I learned a lot about both business and culture on this trip, and how they intertwine. In Dubrovnik, they told us in the lecture, “Relationship before business” that the residents like to help each other and stick together rather than fend for themselves and rely on riding on others’ coattails. In America, if one advertises a flashy product, Americans will try it. Balkans natives seem more conservative and will only try products they know will work. Advertising strategies would entirely differ. I appreciate they do not have billboards every 1/2 mile. It does not ruin the scenery and they have much more preservation of nature than America, specifically the east coast. Most of their businesses, of the places we visited, were tourist sites. I did not realize that any economy relied so heavily on tourists. I did grow up beside Gatlinburg, which is primarily a tourist trap, but they function year-round. We learned that there is an off season in Dubrovnik, Croatia where no one works because there are no tourists. I am personally in the IT business. Every local whom I talked to said that IT people either train or start in their country (in the Balkans) then move to Germany or a country that is more profitable; specifically, countries included in the UK.
The culture of the people I have talked to on my adventures of Europe has been great. Most of the people have been so sweet. The men have much more rein in this country than women and come off as more overbearing toward them. It is strange riding down the street and seeing only men in coffee shops. Sexism in America is definitely visible, but not nearly as much. I appreciated their trust. In the guesthouse, I did not have enough cash and they said not to worry about it and they trusted I would pay them- which I did. I took a magnificent, intimate yoga class while in Tirana. The studio in Tirana had just opened about a week prior and they were not actually offering lessons yet but took me because my cab driver called and inquired for me. The cab driver apparently called to check in to make sure I made it up, which was thoughtful and unexpected of a stranger. I had an incredible one-on-one yoga class and talked to the instructor afterward. We talked about 10 minutes and she walked me out to the elevator. It was not until I was walking away down the road until I realized she had not asked for money and I forgot to pay her. I wish I would have because she was an incredible woman, but it was very heart-warming to know she liked me and did it as a favor. That would not happen in America with a stranger. The people, the culture here was everything I could have hoped for. Being given the opportunity to sit down and hear lectures from the locals was incredible. Overall, I loved this experience.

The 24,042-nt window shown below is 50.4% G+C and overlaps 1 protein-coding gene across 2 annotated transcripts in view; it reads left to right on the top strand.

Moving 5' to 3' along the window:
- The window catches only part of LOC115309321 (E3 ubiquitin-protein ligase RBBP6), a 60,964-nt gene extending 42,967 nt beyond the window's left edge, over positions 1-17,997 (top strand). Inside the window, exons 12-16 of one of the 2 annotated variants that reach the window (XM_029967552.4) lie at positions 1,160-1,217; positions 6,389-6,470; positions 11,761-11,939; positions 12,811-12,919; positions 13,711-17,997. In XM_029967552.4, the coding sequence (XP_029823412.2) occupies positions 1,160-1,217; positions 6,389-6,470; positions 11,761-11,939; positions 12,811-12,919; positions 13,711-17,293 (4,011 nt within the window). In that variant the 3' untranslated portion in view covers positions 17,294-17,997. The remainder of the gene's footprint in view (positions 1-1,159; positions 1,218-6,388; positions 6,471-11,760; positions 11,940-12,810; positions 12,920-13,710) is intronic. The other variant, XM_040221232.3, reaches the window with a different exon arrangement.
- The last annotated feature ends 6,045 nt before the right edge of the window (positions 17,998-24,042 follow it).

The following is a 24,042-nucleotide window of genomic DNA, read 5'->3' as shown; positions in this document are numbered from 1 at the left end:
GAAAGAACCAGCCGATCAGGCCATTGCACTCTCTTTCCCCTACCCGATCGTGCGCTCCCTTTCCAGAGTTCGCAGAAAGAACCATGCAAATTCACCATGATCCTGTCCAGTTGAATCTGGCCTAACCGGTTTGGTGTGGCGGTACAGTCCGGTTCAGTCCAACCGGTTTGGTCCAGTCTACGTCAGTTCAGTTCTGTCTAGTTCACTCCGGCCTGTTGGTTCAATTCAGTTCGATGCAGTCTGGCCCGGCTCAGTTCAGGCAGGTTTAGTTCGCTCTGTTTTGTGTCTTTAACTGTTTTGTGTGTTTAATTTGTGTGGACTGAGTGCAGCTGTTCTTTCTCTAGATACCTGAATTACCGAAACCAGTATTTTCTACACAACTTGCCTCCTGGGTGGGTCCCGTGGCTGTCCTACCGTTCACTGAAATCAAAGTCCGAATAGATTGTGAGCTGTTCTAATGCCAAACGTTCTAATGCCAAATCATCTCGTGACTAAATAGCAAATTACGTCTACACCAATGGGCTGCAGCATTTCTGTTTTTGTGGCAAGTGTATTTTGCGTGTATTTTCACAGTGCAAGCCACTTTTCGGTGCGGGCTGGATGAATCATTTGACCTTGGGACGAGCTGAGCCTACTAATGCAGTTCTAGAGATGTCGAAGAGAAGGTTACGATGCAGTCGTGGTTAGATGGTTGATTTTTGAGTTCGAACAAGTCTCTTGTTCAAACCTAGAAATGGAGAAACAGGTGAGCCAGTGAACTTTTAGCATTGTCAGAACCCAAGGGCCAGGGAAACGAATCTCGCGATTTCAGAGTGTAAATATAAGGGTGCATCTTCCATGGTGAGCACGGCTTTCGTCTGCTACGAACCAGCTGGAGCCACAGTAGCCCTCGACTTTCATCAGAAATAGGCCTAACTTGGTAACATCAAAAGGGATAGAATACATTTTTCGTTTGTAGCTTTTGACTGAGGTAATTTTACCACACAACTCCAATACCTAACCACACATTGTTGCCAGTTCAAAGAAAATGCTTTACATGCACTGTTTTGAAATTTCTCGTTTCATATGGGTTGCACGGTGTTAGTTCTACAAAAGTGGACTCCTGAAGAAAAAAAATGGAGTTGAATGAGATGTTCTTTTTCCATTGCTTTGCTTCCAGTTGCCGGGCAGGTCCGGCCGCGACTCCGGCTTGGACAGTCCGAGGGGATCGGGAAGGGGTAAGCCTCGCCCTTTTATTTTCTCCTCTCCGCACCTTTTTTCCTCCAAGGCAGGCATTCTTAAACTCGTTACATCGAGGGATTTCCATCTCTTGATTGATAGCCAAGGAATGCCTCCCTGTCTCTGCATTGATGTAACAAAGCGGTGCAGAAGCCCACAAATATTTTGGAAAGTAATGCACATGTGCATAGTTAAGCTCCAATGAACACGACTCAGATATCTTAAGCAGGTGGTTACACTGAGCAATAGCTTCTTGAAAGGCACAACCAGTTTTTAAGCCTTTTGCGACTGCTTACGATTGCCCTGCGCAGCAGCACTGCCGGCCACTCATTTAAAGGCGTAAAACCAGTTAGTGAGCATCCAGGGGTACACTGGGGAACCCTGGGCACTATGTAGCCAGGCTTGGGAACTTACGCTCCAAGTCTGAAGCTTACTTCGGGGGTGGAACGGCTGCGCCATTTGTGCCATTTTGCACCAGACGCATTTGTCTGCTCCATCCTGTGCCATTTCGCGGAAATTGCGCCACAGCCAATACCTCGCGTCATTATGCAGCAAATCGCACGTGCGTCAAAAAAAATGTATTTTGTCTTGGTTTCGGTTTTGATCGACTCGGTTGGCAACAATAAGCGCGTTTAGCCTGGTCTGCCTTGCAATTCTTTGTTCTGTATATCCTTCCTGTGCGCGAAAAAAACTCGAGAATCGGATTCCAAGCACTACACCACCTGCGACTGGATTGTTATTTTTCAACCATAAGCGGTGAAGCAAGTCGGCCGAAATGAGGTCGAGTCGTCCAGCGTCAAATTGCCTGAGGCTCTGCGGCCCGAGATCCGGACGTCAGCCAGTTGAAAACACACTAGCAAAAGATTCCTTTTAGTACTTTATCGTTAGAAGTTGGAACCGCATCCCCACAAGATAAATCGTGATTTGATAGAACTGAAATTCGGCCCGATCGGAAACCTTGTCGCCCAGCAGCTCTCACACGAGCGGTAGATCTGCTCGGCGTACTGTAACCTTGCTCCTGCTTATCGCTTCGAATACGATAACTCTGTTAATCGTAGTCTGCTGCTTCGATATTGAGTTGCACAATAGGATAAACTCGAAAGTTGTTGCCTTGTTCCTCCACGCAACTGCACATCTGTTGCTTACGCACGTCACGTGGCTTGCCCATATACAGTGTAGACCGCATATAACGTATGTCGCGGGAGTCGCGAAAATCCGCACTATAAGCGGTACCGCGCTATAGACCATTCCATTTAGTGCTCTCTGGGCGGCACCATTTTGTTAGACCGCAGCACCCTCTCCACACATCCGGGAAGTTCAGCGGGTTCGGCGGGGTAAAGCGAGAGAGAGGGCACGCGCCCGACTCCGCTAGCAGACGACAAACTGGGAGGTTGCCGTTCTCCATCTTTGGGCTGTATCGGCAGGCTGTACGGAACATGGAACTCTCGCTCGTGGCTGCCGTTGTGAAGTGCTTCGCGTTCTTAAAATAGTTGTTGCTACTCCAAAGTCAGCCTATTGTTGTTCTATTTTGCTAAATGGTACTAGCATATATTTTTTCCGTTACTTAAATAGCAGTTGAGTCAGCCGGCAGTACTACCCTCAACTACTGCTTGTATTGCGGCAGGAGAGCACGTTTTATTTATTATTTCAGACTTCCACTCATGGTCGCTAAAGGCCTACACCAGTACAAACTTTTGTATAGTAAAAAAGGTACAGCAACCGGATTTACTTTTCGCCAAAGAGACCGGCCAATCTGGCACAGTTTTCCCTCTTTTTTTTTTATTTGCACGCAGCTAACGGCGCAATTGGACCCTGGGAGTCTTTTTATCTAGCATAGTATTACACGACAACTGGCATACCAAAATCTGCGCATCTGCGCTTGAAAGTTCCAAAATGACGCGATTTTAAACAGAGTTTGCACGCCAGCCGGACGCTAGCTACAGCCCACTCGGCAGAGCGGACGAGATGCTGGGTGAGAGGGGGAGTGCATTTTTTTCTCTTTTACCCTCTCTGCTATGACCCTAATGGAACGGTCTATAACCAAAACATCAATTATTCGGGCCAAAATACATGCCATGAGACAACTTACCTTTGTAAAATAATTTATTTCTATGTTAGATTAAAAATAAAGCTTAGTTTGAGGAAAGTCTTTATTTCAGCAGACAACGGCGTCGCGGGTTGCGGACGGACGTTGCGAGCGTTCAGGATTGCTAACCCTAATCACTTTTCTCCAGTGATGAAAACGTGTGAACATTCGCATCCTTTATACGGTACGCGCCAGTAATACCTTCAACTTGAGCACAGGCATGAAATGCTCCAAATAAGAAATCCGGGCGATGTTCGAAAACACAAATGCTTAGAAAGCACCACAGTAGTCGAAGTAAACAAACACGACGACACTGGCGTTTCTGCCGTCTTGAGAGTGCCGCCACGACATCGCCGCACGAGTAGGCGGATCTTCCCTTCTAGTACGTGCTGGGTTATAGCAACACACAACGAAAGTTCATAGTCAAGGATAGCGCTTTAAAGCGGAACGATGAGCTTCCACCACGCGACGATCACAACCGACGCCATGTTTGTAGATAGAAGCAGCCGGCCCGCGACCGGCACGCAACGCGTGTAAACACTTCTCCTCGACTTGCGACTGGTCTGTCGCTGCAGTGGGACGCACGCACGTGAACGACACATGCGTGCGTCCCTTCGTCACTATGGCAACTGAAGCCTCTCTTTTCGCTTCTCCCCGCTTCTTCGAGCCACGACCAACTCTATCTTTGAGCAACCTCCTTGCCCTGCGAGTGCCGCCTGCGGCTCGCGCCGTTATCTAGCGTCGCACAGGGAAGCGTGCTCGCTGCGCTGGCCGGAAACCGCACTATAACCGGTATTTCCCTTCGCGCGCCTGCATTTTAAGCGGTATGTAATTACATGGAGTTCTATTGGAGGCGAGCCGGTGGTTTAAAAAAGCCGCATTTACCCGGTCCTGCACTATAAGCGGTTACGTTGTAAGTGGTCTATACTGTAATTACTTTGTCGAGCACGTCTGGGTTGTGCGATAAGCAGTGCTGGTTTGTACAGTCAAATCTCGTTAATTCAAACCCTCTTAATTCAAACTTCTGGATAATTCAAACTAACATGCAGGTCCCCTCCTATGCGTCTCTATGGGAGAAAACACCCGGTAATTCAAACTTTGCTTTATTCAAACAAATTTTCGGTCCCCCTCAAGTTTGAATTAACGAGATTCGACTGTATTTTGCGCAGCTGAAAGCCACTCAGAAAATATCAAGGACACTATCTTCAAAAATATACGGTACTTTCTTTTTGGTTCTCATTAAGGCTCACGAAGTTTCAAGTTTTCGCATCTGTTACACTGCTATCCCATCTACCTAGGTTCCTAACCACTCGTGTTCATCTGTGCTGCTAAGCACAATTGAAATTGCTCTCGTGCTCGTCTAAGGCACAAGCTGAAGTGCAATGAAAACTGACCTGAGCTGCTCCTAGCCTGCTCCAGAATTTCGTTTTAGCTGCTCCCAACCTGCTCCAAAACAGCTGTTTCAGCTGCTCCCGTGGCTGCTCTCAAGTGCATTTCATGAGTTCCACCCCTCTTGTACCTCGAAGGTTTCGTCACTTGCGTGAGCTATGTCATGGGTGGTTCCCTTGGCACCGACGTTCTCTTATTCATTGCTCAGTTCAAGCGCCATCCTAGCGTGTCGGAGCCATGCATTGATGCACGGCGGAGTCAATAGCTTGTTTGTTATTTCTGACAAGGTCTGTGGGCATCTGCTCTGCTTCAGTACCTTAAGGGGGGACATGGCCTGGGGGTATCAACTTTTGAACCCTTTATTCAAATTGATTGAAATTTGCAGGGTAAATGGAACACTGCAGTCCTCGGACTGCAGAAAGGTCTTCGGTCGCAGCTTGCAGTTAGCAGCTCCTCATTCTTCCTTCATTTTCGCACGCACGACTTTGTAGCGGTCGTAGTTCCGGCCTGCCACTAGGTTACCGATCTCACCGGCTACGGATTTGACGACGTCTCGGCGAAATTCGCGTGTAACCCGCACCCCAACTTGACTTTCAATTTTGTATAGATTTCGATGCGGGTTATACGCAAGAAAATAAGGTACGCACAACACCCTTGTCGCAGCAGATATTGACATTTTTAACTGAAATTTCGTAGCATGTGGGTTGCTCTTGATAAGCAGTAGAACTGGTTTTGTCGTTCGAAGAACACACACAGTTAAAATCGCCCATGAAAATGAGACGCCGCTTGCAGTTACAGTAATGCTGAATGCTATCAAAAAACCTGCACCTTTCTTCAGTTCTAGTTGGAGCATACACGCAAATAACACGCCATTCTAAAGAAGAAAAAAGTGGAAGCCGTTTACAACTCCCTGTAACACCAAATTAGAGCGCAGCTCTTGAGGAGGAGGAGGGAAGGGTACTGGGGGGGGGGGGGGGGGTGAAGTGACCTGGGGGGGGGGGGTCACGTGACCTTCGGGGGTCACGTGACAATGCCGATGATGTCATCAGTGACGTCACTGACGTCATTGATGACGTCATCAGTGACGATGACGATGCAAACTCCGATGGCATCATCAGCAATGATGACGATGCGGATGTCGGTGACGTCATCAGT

Casey Honaker-Stinnett is majoring in Computer Science (Software Systems) with a minor in Business. She participated in a faculty-led trip to the Balkans through the College of Business in May, 2018.
Share this post: